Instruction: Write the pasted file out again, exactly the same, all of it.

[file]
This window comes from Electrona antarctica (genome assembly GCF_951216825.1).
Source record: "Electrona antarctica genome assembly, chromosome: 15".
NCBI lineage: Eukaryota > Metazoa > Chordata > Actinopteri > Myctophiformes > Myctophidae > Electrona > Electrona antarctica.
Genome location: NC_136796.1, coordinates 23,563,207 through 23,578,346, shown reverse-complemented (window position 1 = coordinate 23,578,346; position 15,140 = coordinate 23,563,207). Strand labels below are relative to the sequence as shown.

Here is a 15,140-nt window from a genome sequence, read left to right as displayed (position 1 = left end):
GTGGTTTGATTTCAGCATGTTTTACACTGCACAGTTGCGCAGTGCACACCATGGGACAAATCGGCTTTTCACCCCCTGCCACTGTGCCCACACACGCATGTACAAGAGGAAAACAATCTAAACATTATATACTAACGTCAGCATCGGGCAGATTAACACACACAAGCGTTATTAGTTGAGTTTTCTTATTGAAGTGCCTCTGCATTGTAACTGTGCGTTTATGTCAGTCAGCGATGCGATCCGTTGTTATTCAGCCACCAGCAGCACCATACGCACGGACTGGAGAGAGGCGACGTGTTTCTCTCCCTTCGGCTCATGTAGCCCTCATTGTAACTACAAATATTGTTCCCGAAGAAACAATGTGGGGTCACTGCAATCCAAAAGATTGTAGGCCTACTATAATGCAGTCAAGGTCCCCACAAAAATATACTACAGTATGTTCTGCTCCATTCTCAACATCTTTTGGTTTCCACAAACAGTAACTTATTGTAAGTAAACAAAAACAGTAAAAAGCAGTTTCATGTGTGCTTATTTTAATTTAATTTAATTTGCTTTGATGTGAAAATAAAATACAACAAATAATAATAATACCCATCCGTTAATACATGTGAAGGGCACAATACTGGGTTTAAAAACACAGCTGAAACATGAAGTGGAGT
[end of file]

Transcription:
This window comes from Electrona antarctica (genome assembly GCF_951216825.1).
Source record: "Electrona antarctica genome assembly, chromosome: 15".
NCBI lineage: Eukaryota > Metazoa > Chordata > Actinopteri > Myctophiformes > Myctophidae > Electrona > Electrona antarctica.
Genome location: NC_136796.1, coordinates 23,563,207 through 23,578,346, shown reverse-complemented (window position 1 = coordinate 23,578,346; position 15,140 = coordinate 23,563,207). Strand labels below are relative to the sequence as shown.

Here is a 15,140-nt window from a genome sequence, read left to right as displayed (position 1 = left end):
GTGGTTTGATTTCAGCATGTTTTACACTGCACAGTTGCGCAGTGCACACCATGGGACAAATCGGCTTTTCACCCCCTGCCACTGTGCCCACACACGCATGTACAAGAGGAAAACAATCTAAACATTATATACTAACGTCAGCATCGGGCAGATTAACACACACAAGCGTTATTAGTTGAGTTTTCTTATTGAAGTGCCTCTGCATTGTAACTGTGCGTTTATGTCAGTCAGCGATGCGATCCGTTGTTATTCAGCCACCAGCAGCACCATACGCACGGACTGGAGAGAGGCGACGTGTTTCTCTCCCTTCGGCTCATGTAGCCCTCATTGTAACTACAAATATTGTTCCCGAAGAAACAATGTGGGGTCACTGCAATCCAAAAGATTGTAGGCCTACTATAATGCAGTCAAGGTCCCCACAAAAATATACTACAGTATGTTCTGCTCCATTCTCAACATCTTTTGGTTTCCACAAACAGTAACTTATTGTAAGTAAACAAAAACAGTAAAAAGCAGTTTCATGTGTGCTTATTTTAATTTAATTTAATTTGCTTTGATGTGAAAATAAAATACAACAAATAATAATAATACCCATCCGTTAATACATGTGAAGGGCACAATACTGGGTTTAAAAACACAGCTGAAACATGAAGTGGAGT